Contractual savings for housing : How suitable are they for transitional economies?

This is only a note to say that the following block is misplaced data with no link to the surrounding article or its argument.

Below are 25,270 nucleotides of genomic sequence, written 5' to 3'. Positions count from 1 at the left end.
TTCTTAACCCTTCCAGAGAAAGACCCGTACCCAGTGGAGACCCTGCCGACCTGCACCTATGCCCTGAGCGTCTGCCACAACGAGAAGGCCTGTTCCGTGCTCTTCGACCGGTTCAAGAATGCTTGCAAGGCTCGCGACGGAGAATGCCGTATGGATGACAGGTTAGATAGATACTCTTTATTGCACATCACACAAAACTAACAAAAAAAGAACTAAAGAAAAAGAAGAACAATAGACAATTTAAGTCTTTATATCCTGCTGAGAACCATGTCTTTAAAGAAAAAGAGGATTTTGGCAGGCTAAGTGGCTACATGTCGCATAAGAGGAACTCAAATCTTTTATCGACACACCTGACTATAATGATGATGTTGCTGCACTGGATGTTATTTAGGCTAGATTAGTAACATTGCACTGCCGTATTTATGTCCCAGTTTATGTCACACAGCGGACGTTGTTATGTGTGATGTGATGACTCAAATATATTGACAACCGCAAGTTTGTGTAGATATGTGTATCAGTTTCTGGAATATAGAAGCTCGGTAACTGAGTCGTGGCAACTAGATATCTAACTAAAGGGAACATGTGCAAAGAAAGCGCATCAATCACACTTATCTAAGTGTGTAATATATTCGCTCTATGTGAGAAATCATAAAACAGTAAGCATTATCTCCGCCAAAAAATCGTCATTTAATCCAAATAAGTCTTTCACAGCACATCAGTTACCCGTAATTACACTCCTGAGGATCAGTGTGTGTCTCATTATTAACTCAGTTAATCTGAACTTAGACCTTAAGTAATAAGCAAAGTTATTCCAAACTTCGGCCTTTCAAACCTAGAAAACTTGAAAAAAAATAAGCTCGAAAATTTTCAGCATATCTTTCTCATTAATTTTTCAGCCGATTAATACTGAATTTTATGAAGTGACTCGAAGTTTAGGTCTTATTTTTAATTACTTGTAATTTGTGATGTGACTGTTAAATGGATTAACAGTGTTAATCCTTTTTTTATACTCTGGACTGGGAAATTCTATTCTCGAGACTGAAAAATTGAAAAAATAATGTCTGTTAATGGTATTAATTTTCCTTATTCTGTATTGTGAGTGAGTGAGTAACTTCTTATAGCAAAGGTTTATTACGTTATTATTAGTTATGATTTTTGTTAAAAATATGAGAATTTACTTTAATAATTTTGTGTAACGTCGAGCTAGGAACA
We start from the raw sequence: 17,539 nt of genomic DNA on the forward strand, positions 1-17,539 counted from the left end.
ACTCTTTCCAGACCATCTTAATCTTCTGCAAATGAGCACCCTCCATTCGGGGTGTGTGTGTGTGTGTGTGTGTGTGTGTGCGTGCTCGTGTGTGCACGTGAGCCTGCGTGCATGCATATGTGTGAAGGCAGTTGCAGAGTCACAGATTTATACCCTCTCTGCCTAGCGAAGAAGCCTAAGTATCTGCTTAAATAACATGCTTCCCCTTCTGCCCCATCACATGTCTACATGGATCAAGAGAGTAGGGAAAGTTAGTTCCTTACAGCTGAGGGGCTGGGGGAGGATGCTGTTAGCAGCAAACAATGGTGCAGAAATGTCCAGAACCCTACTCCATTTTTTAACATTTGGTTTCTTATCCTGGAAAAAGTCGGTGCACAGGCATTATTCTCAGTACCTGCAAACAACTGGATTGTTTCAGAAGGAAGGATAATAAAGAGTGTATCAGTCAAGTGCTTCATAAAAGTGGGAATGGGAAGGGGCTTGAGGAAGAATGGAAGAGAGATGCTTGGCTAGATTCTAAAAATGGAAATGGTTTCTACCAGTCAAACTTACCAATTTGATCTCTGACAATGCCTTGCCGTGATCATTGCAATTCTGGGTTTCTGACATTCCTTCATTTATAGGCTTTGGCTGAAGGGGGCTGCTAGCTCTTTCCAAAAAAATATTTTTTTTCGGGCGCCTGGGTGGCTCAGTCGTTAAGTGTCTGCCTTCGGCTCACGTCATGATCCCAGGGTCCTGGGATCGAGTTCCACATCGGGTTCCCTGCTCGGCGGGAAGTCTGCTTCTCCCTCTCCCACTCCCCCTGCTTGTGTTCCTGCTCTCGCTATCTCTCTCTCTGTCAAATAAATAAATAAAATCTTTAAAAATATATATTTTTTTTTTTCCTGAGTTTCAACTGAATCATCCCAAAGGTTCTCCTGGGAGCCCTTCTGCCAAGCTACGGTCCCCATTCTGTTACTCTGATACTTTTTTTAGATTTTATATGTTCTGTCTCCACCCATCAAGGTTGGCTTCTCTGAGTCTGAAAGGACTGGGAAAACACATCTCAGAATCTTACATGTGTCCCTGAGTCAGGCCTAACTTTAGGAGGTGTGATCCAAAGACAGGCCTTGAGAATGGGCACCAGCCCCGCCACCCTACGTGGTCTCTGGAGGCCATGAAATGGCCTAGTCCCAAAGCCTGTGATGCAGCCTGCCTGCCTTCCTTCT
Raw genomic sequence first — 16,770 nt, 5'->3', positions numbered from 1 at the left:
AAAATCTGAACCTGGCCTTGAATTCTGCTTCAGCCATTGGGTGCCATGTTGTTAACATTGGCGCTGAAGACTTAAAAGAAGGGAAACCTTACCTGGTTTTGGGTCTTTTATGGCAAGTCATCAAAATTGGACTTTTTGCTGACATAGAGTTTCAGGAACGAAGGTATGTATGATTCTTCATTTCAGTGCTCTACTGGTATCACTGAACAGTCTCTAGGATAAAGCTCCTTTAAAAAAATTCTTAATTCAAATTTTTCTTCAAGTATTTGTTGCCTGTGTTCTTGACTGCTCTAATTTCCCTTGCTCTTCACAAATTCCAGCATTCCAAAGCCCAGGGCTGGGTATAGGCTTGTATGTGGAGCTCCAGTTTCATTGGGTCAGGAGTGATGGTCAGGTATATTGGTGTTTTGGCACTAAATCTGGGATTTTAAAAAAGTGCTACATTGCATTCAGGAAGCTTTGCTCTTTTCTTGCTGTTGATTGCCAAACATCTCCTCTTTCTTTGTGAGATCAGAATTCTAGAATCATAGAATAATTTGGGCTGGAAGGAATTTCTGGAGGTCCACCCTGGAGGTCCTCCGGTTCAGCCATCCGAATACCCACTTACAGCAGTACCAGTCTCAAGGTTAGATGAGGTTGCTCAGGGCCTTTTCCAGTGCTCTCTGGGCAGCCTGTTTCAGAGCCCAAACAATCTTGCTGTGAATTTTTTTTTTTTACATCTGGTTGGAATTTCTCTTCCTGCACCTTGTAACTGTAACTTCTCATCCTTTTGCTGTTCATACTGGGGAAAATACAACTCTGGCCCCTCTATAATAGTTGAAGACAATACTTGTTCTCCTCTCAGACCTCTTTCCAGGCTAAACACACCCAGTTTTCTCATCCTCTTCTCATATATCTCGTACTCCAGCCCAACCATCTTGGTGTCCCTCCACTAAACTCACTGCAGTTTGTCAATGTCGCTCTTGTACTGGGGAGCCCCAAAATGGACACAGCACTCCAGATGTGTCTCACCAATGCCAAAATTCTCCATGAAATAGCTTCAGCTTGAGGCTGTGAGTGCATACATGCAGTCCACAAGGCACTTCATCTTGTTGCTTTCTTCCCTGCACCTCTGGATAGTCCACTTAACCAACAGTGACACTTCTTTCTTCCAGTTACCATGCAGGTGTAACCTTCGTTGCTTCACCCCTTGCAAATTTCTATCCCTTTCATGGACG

Problems of developing financial services for housing are acute in transitional socialist economies. The authors examine contractual savings for housing (CSH), which are often advocated as a primary solution, especially in Central and Eastern European countries. A CSH instrument links a phase of contractual savings remunerated at below-market rate to the promise of a housing loan at a rate also fixed below market at the time the contract is signed. This contract can contain a variety of options. CSH were used very successfully in Europe after World War II. The issue today is not whether such specialized instruments can work. They clearly can under low inflation. The issue is whether CSH systems are advisable today in latecomer countries with vastly different financial technology and financial policy environments. The authors focus on two influential CSH systems: the"closed"German Bausparsystem and the"open"French epargne-logement. In a"closed"CSH system, access to a housing loan is based on queuing: a loan can be made only if funds are available in the specialist institution. In an"open"system, the saver can legally call his or her loan at contract maturity, regardless of the liquidity conditions in the CSH system. From the perspective of households, CSH contracts facilitate the accumulation of equity and offer the prospect of a low-interest loan. They promote savings discipline and provide a concrete goal that many households find important. But CSH instruments leave the objective of providing a primary loan unmet. In additon, even moderate inflation quickly leads to very low loan-to-value ratios for CSH loans and a large financing gap for housing purchases. From the perspective of financial institutions, CSH can help overcome the severe information asymmetries they face in transitional socialist economies, where there are no retail financial markets, no credit bureaus, problematic income reporting. CSH are very effective in screening, monitoring, and establishing the reputation of steady savers as future borrowers, and they are good at lowering credit risks. With their saving periods of four to five years, CSH also help bridge the gap between long-term loans and short-term deposits. Finally, CSH can be an important commercial tool for developing cross-lending activities. But CSH can be risky. When the interest rate on outstanding contracts is low compared with current market rates, holders of mature contracts will want to call their loans. And new savers will be reluctant to sign on at very low contract rates. Eliminating this liquidity risk with a"closed"CSH system erodes the attractiveness of CSH. From the perspective of government, a CSH instrument can work in a noninflationary environment, yet a CSH system would have no justification in fully developed and competitive financial markets today. CSH instruments can play a useful but not a dominant role in housingfinance. After stabilization, they can overcome information constraints on financial contracts, and contribute to higher financial savings rates. CSH instruments are best used to finance home improvements. They can also be used as part of a social policy to reach targeted social groups.
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